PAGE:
Over a third of clinical trials involving Canadian patients never made their results public in any form, a new study following up on almost 7,000 trials completed between 2009 and 2019 finds.
In addition, over a third of trials were only retrospectively registered.
These widespread failures to pre-register trials or make their results public are a clear breach of medical research ethics, harm patients, waste research funds, and undermine public health.
Lead author Mohsen Alayche told STAT News that:
“Ultimately, this is detrimental to taxpayers and to patients, but especially patients. Without certain disclosure standards, patients will try certain interventions over and over again, because they were never reported or published."
"It’s horrible. Canada is just abysmal.”
Trial registration in Canada improved significantly between 2009 and 2019, but there was little positive momentum on outcome reporting metrics.
Academic trials perform appallingly
The study found that trials taking place exclusively within Canada (as opposed to multi-country trials), and trials run by academia, performed especially badly.
Of trials conducted exclusively in Canada, only 3% met the triple WHO best practice benchmarks of prospective registration, results publication on trial registries, and publication in an academic journal. In contrast, 41% of international trials including Canadian patients met all three benchmarks.
Only 5% of academic trials met all three WHO benchmarks, compared to 36% of industry-led trials.
Patients "likely to be disappointed"
The authors conclude that:
“Patients, who are critical to the success of clinical trials, are likely to be disappointed with these results; their contributions are not being honored.”
“For healthcare funders, these results indicate a bad return on investment. If grantees use scarce resources, often taxpayer dollars, and do not prospectively register their trials and/or make their results available in registries or publish their results, everyone loses.”
New CIHR transparency rules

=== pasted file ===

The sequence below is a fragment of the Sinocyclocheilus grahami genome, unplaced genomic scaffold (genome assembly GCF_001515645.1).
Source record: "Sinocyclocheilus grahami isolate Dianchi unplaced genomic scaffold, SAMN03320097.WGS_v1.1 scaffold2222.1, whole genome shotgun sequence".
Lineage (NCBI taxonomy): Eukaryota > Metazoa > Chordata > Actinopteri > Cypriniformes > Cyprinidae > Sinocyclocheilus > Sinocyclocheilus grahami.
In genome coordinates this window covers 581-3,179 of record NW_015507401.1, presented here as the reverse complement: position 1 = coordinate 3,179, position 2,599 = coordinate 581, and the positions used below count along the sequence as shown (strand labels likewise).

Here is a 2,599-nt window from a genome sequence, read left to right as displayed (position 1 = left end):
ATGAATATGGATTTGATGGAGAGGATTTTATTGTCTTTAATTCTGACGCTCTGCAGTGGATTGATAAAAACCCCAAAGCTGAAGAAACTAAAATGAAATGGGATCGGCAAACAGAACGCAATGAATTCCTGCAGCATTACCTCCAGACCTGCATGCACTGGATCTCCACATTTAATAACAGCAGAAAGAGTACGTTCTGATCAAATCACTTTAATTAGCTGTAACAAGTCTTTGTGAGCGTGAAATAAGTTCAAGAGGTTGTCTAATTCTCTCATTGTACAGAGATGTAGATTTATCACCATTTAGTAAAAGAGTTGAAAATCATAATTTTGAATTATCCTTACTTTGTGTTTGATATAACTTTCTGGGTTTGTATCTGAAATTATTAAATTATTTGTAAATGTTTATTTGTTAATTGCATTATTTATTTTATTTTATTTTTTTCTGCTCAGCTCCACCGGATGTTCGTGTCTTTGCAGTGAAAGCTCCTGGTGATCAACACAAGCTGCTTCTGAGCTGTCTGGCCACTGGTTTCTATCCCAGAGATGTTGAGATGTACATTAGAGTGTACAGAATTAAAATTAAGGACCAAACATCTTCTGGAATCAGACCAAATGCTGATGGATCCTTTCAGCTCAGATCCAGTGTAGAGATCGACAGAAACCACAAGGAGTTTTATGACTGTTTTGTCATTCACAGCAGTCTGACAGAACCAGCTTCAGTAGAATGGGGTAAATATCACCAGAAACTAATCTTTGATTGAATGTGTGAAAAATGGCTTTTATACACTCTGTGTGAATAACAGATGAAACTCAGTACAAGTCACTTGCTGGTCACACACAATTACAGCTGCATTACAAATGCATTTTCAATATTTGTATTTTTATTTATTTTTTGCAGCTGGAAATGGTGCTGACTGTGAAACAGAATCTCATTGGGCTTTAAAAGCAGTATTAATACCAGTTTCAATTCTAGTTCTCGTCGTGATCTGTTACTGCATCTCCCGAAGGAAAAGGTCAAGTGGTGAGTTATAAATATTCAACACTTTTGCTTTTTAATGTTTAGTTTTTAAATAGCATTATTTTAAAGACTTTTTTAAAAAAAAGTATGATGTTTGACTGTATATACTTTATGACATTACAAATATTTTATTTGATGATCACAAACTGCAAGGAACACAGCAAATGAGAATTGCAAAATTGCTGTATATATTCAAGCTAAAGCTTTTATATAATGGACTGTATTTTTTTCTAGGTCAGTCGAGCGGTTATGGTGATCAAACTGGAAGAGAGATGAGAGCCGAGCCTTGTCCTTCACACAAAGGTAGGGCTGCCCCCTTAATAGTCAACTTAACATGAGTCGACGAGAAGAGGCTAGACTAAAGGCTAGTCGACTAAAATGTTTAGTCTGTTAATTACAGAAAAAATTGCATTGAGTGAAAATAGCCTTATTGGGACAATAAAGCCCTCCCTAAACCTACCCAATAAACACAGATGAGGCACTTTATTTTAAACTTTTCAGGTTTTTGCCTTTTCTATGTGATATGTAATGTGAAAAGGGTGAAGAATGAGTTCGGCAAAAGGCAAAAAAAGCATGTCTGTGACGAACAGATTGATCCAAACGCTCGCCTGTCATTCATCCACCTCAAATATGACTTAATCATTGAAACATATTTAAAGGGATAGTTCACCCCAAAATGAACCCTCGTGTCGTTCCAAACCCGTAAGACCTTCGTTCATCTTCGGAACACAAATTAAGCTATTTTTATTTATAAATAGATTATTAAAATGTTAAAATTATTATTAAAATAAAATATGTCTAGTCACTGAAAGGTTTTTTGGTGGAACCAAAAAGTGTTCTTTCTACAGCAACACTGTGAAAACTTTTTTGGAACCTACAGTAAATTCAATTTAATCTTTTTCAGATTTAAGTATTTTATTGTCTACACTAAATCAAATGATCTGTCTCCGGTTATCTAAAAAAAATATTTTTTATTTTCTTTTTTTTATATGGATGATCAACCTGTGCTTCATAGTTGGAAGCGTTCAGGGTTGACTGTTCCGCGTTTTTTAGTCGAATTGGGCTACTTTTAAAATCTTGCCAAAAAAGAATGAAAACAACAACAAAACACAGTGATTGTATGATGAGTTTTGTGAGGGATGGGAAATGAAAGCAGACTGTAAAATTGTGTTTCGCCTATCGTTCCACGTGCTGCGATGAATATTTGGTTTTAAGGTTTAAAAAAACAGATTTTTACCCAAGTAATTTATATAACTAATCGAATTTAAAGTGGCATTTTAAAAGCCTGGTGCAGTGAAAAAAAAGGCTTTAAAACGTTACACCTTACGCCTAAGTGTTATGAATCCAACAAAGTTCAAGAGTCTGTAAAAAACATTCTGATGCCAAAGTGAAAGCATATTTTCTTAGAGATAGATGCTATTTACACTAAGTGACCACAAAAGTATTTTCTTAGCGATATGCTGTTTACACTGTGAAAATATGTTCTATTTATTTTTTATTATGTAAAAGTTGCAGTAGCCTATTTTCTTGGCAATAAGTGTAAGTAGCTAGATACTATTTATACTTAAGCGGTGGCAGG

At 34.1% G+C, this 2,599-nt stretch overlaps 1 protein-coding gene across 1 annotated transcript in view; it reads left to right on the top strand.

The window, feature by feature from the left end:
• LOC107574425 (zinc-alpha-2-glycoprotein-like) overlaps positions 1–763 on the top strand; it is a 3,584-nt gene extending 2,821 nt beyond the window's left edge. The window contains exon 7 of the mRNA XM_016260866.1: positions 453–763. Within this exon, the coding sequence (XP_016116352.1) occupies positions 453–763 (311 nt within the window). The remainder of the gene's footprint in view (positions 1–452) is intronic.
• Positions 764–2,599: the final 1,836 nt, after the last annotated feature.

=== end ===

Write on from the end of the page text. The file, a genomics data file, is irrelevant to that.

The study notes that the Canadian Institutes of Health Research (CIHR) committed to requiring that their grantees follow WHO best practices in trial registration and reporting in late 2020, and put relevant policies into place at the start of 2022.
Weak laws and no enforcement
STAT News reported that:
"Canadian law... does not have provisions for requiring clinical trial sponsors to register their studies, report results or publish findings, according to [Canadian legal expert Matthew] Herder."
"A law was passed in 2014 that addresses the issue, but lacks enforcement powers and only requires clinical trial data to be disclosed — on a portal — for drugs that are currently marketed."
Medical evidence lost forever?
Till Bruckner, founder of TranspariMED, said:
“This study highlights the urgent need for Canadian policy makers to introduce legislation mandating the registration and reporting of all clinical trials, as the UK is currently doing.”
“Meanwhile, CIHR should not limit itself to preventing research waste going forward. CIHR should audit its entire past funding portfolio and chase up all unreported trials until their results have been made public.”
“Otherwise, medical evidence that probably cost hundreds of millions of taxpayer dollars to generate will be lost forever. New Zealand’s public research funder is already doing this – why should Canadian patients settle for less?”